Data Types#

To create a new Data Type we use the data keyword:

data Foo = Foo

x :: Foo
x = Foo

Data Types Example 1

The type Foo has one inhabitant, Foo.

We can use the same name on the left, as the Data Type, and on the right as the Data Constructor because they are stored in different namespaces.

Product and Coproduct types#

If some type can be either one or the other, but not both, it is a coproduct (sum type), also called union types. In Set Theory, an union operation is an “OR” operation.

The “hello world” of data types is defining our own version of true and false:

data Bool = T | F

f :: Bool
f = F

t :: Bool
t = T

Bool is the data type and T and F are the data constructors.

A given v :: Bool can be either F or T but not both at the same time. In Set Theory, a union is an OR operation, generally denoted by | or || in programming languages.

data ReasonToCancel
  = TooManyEmails
  | NotInterested
  | Other String

answer :: ReasonToCancel
answer = Other "I don't like email adds..."

The data constructor Other in ReasonToCancel data type is actually a function which implies:

Other :: String -> ReasonToCancel

That is, the “function” Other is a function from String to ReasonToCancel. It maps one type to another.

Type Variables#

We can make the Other data constructor take a type we don’t know yet, instead of hard-coding it as String:

data WhyCancel a -- <1>
  = TooManyEmails
  | NotInterested
  | Other a -- <2>

becauseWithString :: WhyCancel String -- <3>
becauseWithString = Other "I don't like email ads."

type Reason = { code :: Int, text :: String }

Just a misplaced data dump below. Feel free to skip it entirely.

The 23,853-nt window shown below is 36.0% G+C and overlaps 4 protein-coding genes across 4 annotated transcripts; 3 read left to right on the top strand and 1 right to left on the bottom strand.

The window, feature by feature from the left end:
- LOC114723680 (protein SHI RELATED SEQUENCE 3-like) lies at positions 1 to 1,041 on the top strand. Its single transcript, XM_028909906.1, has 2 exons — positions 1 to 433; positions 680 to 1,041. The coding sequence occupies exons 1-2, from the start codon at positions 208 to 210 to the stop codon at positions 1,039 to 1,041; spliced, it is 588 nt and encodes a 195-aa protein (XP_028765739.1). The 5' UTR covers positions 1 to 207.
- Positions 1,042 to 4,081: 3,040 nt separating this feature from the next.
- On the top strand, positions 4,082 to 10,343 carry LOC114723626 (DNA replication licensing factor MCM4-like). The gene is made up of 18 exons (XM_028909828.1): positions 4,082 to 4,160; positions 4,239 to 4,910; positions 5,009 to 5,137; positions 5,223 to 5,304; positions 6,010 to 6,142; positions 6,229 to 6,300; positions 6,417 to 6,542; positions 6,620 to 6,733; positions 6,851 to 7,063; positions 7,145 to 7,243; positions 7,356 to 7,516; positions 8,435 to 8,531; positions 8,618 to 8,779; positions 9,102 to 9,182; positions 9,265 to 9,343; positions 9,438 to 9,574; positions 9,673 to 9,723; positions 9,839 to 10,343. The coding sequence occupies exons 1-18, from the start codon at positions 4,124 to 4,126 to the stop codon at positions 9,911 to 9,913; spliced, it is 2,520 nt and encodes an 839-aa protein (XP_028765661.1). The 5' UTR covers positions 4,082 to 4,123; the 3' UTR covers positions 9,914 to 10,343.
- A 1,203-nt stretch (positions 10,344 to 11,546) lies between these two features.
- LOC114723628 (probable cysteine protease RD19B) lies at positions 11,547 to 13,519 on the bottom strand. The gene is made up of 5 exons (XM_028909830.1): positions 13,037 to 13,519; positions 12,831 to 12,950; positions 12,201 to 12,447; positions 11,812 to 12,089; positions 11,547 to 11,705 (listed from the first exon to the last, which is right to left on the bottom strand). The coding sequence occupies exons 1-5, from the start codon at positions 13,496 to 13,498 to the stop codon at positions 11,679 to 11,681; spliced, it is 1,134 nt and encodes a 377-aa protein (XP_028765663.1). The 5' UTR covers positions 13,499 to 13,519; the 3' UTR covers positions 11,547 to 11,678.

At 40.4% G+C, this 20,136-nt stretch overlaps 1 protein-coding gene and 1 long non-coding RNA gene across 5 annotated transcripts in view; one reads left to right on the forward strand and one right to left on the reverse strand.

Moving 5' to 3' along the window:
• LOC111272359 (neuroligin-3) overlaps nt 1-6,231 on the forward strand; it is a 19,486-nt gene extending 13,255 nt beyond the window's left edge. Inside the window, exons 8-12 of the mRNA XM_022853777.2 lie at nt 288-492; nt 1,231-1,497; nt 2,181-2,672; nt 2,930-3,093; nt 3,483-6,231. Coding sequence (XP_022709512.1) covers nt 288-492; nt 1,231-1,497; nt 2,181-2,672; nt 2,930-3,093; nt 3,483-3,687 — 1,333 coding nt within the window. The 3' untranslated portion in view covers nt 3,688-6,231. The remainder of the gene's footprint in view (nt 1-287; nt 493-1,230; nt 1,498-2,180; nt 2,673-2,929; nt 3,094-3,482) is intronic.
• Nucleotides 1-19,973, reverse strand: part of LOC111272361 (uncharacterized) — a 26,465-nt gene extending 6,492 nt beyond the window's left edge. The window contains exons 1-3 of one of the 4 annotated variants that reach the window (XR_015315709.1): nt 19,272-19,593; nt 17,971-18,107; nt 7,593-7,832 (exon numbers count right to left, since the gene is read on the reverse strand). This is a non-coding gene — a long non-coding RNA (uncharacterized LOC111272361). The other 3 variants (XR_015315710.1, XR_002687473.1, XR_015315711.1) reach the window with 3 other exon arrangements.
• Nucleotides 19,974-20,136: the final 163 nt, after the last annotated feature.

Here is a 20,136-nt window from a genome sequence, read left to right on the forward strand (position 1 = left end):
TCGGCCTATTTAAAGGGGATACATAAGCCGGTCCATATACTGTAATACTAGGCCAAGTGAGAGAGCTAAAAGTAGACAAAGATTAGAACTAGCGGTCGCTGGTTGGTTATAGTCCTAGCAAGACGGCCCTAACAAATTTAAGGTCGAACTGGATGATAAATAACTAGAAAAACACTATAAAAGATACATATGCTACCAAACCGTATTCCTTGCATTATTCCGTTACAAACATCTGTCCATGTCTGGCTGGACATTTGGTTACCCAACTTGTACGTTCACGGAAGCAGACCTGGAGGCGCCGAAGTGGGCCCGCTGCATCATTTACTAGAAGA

becauseWithReason :: Reason -- <4>
becauseWithReason =
  { code: 7
  , text: "I don't like ads."

Note the a type variable in 1 and 2. It means when we type something as WhyCancel, it takes a type variable, that is, some type, which is what we do in 3 and 4.


As explained in the book Haskell From First Principles

Kinds are types one level up.

In other words, kinds are types of types. Try this in the REPL:

> import WhyCancel

> :kind WhyCancel
Type -> Type

> :kind WhyCancel Int

In the first case, we get Type -> Type, which means WhyCancel is not fully realised; it still requires some type to produce the final (concrete, realised) type. In the second case, we get Type, which means it has been fully realised and we are at a final, concrete type.

We can, of course, create a type alias for it:

> type T = WhyCancel String
> :kind T

More examples#

data Thing
  = Foo
  | Bar
  | Sth String

sth :: Thing
sth = Sth "Takes a String"

Thing is the data type, and Foo, Bar and Sth are data constructors. The data constructor Sth takes String. Now, consider this:

type Jedi = { id :: Int, name :: String }

data Thing a
  = Foo
  | Bar
  | Sth a

sthStr :: Thing String
sthStr = Sth "a string"

sthInt :: Thing Int
sthInt = Sth 1

sthJedi :: Thing Jedi
sthJedi = Sth { id: 1, name: "Ahsoka Tano" }

By making Thing take a polymorphic type variable, we can construct data of different types.